Day two was to be the most difficult day, same as the year before. Only this time because of the ice on one side of the mountain Jackie decided to send us around in a "P" shape on the mountain rather than a full loop. That way we would not have to go over the large sections of solid ice on the trail. Only, at the very start of the ride, a miner (there are lots of mines there) had marked with - you guessed it - orange trail tape - how to get to his mine. Which started out going up the same way as our trail, but then went to the left. Well, everybody - and I mean everybody - went the WRONG WAY! I think almost everyone went at least 1-2 hours out of the way. Straight up the mountain - and when the frontrunners ran out of trail (which was a lucky thing, actually), we all turned around and headed straight back down. Finally got onto the correct trail. I had commented to Becky that `this trail doesn`t look familiar`, but being that I came down the trail in the dark the year before I wasn`t exactly sure that it was wrong. At least going up the correct trail there were creeks along the way. Yay! We had a loooooooong climb ahead of us (again!) and we chose to walk most of it (as we had the original hill that we climbed, at the first start). Once we reached the top and Sparrow (water guy) - we had more water for the horses, and some hay. We stuck around for a few minutes and let the horses eat the remaining hay and talked with Sparrow for awhile. Becky joked that we had probably climbed 9000` feet - and he said - in all seriousness - `oh no, you didn`t even come close to that - you only did a little over 8,000`. Ha ha. And we`d only gone what, 16 miles? This was going to be a long day. Headed back down the mountain, got off and walked the horses thru the steepest parts. Finally made it back down, I think we made it into lunch check at about 2 p.m. - had an hour hold. Then headed out for the last loop. (we passed Trilby on our way back - she was cantering!) This loop was good footing, and the horse was still feeling good without the easyboots. His urine didn`t look too good, and I told Barney who checked him over and said to bring him back if it didn`t look better next time - and luckily, it was perfect for the remainder of the ride - other riders told me that it could have been nothing more than the change in diet. He had been eating a lot of alfalfa at this ride, and he usually doesn`t get any. I was also giving him more probiotics than normal. But it didn`t stop me from worrying about him all night and day . I kept a close eye on him, and everything else was normal. He was eating well, drinking, had a great attitude, never got stiff, and continued to urinate large volumes and normal color so I can only hope that nothing happened to cause any damage or harm to him in any way.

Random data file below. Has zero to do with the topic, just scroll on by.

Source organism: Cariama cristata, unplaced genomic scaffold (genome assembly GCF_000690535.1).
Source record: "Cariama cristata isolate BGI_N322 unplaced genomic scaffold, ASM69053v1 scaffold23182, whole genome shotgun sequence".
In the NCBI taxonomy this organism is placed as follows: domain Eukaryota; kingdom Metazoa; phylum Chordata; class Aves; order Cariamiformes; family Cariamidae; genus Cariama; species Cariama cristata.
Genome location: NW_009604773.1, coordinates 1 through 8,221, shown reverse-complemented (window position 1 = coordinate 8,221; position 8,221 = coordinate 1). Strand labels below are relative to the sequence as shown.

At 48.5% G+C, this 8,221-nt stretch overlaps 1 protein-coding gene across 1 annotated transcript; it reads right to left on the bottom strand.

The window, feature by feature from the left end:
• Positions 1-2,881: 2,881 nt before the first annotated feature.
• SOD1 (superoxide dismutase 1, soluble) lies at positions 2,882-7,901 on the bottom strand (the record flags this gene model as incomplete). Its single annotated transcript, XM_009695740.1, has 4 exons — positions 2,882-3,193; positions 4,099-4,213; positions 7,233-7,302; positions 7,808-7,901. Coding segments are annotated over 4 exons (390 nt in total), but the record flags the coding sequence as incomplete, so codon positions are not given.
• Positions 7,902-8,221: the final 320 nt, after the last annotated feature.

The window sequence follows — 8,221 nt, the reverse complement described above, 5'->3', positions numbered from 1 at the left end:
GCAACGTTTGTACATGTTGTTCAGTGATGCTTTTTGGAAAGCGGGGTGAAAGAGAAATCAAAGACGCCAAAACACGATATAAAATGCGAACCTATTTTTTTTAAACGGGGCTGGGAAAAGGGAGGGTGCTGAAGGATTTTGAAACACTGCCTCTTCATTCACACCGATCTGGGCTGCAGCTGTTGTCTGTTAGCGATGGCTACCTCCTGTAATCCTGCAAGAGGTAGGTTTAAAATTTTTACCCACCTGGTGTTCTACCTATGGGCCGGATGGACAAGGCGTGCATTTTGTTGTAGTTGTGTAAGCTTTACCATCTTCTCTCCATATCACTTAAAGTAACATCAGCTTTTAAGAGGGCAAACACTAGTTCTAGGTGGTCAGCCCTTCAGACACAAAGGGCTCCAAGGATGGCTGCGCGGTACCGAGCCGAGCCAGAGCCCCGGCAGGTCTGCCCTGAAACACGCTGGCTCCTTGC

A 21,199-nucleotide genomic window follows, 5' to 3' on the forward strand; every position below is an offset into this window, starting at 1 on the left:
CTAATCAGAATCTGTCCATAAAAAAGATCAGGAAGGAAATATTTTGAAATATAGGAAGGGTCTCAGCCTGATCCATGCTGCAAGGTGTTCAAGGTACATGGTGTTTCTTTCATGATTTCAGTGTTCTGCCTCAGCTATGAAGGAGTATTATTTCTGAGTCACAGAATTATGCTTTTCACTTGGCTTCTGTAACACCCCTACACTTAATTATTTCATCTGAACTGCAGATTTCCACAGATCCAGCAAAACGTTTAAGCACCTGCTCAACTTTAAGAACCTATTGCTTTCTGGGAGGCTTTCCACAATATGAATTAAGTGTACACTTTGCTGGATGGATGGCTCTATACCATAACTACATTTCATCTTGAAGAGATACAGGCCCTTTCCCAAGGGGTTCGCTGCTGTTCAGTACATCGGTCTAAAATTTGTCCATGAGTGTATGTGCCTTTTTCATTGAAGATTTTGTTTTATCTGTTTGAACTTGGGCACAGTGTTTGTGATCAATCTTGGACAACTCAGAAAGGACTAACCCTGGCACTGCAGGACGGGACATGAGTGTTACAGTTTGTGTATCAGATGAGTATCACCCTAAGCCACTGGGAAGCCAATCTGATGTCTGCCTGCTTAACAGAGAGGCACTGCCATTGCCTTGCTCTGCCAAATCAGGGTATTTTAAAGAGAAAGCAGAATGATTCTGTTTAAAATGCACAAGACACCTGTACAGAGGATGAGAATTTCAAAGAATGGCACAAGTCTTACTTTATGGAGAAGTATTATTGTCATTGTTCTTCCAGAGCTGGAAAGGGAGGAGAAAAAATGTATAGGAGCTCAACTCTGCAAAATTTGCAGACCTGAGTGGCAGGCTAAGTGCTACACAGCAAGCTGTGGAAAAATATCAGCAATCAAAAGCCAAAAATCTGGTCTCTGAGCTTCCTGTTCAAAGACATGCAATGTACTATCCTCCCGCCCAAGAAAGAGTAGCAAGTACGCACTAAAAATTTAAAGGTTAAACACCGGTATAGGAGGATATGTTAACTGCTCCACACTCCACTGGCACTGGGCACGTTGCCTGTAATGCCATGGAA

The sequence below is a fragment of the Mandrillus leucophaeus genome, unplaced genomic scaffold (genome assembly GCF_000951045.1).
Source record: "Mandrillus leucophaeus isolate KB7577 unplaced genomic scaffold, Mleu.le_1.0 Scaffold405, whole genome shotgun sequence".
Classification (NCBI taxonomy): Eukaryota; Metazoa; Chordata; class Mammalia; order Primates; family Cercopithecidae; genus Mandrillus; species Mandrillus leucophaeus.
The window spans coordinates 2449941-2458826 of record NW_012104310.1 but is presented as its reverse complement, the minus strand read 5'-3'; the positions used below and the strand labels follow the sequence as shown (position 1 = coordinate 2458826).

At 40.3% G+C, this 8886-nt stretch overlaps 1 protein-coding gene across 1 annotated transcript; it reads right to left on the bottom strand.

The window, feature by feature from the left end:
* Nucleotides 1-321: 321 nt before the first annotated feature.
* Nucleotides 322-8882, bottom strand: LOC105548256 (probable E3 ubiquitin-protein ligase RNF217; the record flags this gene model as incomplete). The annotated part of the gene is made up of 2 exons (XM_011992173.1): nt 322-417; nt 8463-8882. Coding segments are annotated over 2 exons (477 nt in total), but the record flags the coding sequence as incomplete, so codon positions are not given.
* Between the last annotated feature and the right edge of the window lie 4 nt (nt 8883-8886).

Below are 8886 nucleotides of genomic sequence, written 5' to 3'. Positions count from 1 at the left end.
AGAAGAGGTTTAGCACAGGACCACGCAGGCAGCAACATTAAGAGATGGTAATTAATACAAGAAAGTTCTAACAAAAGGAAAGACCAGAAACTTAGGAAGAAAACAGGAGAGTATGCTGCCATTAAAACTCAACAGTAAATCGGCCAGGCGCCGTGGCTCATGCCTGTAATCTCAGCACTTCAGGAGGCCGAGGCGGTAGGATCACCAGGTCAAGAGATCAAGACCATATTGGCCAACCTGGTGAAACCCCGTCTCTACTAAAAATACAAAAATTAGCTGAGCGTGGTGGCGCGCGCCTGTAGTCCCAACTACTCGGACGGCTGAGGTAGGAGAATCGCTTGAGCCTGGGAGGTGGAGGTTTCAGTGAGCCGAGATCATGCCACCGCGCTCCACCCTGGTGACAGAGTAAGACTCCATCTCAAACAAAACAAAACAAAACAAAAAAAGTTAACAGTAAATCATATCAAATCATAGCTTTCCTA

We started out the third day full of optimism. This is my least favorite day of the ride. The first 8 miles or so was nice, good footing. Water for the horses, they drank well. I was still riding with Becky and her horse Mark. soon after that the trail changed and became very rocky. I stopped and put an easyboot on Rocky`s tender foot and he was fine for awhile. Then he got a little sore so I took it off. The vetwrap that I had around the heel strap was soaking wet - that is how full of moisture his feet were. So we continued, at a walk all the way down to the lunch vet check. He was moving nicely on the firm stuff, but very owie on the soft deep sandy rocky stuff. We made it into the vet check and now the horse was sore on the other front foot. I think that both of his heels were just tender and bothering him from going over all those rocks. So this is what we did - I had my crew bag there with all my EB stuff, luckily. I pulled out two size 1`s, cut the heel straps off completely. Then, cleaned up his foot and easy-foamed the boots on his front feet. We did this while he ate and during the hour hold the foam set up Linda (Barney`s wife) helped me clean up the mess - hay sticking all over his feet - and trim away any hairs stuck to the foam around the edges. Then we left the check with him still a little sore but I knew that once he walked a ways with the heels protected that he would be fine - plus the footing on the way back was a lot better. By the time we reached the next water he was trying to go go go and felt absolutely 100% again. Whew! All morning I thought for sure I would have to pull him at lunch, so I found this to be some sort of miracle that he was now sound from something so simple as foaming on those easyboots without the heel straps. What a lifesaver!!! We could see the lights of Panamint Springs for quite some time and the horses seemed to know that is where we were going. By the time we reached the highway crossing it was completely dark. My husband waited for us at the intersection and drove behind us with his flashers on to keep anybody from running us over, since it was a 65 mph zone. The shoulder alongside the highway was nice and wide, and we had to let the horses trot some - otherwise Rocky was trying to jig, he wanted to go so bad. I thought for sure by the third day he would be over that jig thing. Was I ever wrong. I felt good that night, confident that the horse would be sound in the morning. It was 6:33 p.m. when we finished. A long day, but good for the horses not to have gone any faster over the terrain that day.